Chaz Anderson’s move from cornerback to wide receiver on the first day of fall camp got all the attention.
The less-noticed move — and the one paying huge dividends — was Sam McCaskill’s transition from defensive end to defensive tackle.
McCaskill, a redshirt sophomore, has started the past two games after the season-ending knee injury to Tyler Horn — a senior who made the same transition earlier in his career and has provided invaluable assistance to McCaskill.
“I’ve had a blast this year just getting to be on the field,” McCaskill said. “If that means playing three technique (tackle) to get me on the field, I’m 100 percent for it.”
McCaskill’s move was prompted by a shortage of tackles. Senior Justin Taimatuia was out at the beginning of camp — he’s now out for the year. That left Horn and junior Armand Nance as the only experienced tackles on the field.
McCaskill didn’t play much last year, but the little experience he gained still gave him an edge over the other tackle options.
“We needed some more size inside and maybe a little bit of experience,” McCaskill said. “The three technique, it’s a lot like defensive end. When we go into our three-man package, it’s basically exactly the same. I picked it up really quickly.”
McCaskill (6-foot-3, 250 pounds) is the lightest tackle on the roster, outside of the true freshmen, by 20 pounds. He survives inside with superior technique, the same way Horn (now 6-5, 273) made the transition.
McCaskill only has three tackles this season but his contribution is more visible in the Broncos’ stats against the run — 93 carries, 147 yards (1.6 yards per carry). Boise State ranks second in the nation against the run at 49.0 yards per game.
He’s trying to gain some weight but can only do so much during the season. On Saturday, he’ll face a Louisiana line that averages 311 pounds at the three interior positions.
“I know that’s been a big question mark,” McCaskill said of his weight. “We have a big game this Saturday to see if I’ll hold up. I think a lot of it is just technique and pad level. It’s just who wants it more.”
McCaskill came to Boise State from Sheldon High in Eugene, Ore., with visions of chasing quarterbacks. He led Oregon with 16 sacks as a high school senior and was an all-state defensive end and center.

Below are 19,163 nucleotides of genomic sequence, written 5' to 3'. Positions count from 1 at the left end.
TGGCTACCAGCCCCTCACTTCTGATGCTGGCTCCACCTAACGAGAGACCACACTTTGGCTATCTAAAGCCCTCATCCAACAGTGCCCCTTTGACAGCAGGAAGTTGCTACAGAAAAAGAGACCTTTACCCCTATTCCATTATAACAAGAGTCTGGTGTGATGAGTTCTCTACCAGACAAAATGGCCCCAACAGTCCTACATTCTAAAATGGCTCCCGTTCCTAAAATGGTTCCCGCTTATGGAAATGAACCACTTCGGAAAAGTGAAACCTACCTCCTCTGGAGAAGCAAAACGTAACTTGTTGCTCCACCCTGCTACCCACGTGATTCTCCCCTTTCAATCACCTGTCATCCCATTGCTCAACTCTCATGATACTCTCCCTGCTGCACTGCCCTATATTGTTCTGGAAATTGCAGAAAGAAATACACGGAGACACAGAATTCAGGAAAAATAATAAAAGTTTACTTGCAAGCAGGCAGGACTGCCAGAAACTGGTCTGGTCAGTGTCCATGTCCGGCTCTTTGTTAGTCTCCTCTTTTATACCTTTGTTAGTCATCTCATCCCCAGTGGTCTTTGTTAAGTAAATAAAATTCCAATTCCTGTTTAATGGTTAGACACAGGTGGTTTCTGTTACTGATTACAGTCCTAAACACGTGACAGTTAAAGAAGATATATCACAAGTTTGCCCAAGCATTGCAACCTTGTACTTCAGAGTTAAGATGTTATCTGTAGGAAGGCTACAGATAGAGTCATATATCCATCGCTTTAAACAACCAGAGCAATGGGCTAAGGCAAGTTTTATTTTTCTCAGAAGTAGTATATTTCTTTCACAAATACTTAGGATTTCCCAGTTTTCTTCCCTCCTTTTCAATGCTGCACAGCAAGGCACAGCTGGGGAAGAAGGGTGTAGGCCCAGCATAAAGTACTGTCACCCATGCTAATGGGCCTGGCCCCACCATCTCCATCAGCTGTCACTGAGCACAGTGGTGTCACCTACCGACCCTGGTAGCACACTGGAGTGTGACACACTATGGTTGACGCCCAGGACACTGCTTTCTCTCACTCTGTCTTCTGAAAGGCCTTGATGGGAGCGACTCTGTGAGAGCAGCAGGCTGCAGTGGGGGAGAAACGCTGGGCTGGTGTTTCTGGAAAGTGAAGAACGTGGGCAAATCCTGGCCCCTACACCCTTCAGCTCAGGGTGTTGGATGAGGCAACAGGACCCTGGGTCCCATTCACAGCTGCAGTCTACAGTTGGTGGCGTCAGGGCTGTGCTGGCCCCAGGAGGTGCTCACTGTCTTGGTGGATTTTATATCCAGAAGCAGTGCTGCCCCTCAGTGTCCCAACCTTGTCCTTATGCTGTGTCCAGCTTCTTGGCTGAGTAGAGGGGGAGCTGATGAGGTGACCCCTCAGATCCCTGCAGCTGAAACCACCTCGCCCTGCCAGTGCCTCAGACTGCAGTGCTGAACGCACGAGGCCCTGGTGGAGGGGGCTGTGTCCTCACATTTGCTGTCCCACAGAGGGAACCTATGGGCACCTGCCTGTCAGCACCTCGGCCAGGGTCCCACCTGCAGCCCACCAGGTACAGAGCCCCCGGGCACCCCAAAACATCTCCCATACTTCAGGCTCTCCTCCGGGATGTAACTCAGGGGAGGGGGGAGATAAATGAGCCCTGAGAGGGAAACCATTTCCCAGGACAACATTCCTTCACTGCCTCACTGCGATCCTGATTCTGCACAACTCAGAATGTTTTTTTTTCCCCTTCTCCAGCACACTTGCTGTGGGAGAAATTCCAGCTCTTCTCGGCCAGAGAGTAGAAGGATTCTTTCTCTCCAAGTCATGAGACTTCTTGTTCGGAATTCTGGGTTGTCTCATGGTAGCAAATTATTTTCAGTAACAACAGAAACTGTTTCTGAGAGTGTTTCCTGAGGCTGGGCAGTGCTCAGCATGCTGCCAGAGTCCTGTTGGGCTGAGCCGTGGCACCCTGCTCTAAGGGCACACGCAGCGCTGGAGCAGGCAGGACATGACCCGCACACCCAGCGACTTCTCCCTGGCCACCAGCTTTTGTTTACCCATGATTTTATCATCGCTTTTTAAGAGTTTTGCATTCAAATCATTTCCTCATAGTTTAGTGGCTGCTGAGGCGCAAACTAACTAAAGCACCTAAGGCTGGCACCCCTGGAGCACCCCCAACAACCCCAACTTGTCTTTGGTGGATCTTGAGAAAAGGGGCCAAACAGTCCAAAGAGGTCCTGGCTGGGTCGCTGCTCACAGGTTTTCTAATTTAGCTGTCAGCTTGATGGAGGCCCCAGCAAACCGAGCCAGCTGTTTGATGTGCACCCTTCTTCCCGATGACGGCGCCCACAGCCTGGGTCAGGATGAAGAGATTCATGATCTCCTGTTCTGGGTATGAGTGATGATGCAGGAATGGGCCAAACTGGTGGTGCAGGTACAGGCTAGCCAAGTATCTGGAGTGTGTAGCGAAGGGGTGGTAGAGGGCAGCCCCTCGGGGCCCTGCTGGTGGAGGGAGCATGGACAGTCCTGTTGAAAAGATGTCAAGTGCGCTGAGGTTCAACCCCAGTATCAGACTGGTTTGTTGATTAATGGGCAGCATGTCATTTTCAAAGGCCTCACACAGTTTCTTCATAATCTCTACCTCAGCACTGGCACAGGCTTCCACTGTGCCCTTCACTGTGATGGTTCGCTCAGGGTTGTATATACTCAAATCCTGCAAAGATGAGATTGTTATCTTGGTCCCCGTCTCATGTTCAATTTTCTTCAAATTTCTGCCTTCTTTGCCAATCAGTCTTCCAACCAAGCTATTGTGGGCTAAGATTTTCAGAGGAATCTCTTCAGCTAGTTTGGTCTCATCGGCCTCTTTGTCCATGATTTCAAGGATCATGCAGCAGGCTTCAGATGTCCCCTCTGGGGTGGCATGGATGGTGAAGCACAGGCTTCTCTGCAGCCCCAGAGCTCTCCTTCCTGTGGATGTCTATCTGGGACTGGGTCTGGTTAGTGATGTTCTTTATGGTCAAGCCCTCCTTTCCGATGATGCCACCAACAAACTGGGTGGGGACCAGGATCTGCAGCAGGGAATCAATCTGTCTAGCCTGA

He began his career as a stud end — the end/linebacker hybrid spot — and generated some buzz among the coaching staff last offseason. A fall camp injury derailed him. He moved to end, where he was stuck on the depth chart behind DeMarcus Lawrence and Beau Martin, and finished with seven tackles and one sack.
All the while, Horn joked with McCaskill that he was following in his footsteps. Horn also went from stud to end to tackle.
“He said, ‘Get ready. Your time is coming,’ ” McCaskill said. “I said, ‘I’ve never played that before.’ Sure enough, the time’s here. It’s been really fun.”
And Horn, who will return next season as a redshirt senior, has provided a support system.
“To get to watch film with him and just be around him, you learn so much,” McCaskill said. “You learn a lot about technique. He has a good relationship with guys like Shea (McClellin, of the Bears), getting to talk to him about different rush moves that have worked for him in the NFL.”
McCaskill left the Colorado State game briefly with a knee injury. He wore a large brace in the Connecticut game last week and coach Bryan Harsin said the training staff worked hard all week to get him on the field. But McCaskill downplayed the injury.
“I wasn’t going to sit out, that’s for sure,” he said. “It wasn’t a substantial injury. The game of football, sometimes you have to toughen up and play through some stuff. There are a lot of guys doing the same thing.”
McCaskill’s emergence has been critical on a defensive line that has featured some guys in new places and surprise successes through the first three games.
“Sam has stepped up a lot, stepped up big for us,” said redshirt freshman end Mat Boesen, who moved from linebacker. “ He's kind of surprised me how well he’s been playing in that position — he's really holding it down and playing well for us there.”
The role has lifted McCaskill, too — from the common doldrums of a player not contributing much on game day to the intense lifestyle of a starter.
“It’s been crazy,” he said. “It’s a whole different preparation coming into the week. You have to put in so much more work. Knowing you’re going to play, you’ve got to get your mind right. I love it. It really brought the love of football back into it for me. It’s been a tremendous journey so far.”
Boise State recorded eight sacks against Connecticut last week. Here’s where that ranks in school history (since 1985):
13, Montana, Nov. 5, 1994
9, Northern Arizona, Nov. 1, 1986
9, Weber State, Sept. 30, 1989
9, Oregon State, Sept. 23, 1989
9, Portland State, Sept. 7, 1996
8, BYU, Sept. 24, 2004
8, Connecticut, Sept. 13, 2014
7, Oregon State, Oct. 25, 1986
7, Delaware State, Sept. 5, 1987
7, Pacific, Sept. 19, 1992
7, Montana, Sept. 23, 1995
7, Nevada, Oct. 23, 1999
7, Hawaii, Oct. 17, 2008
7, Hawaii, Nov. 6, 2010
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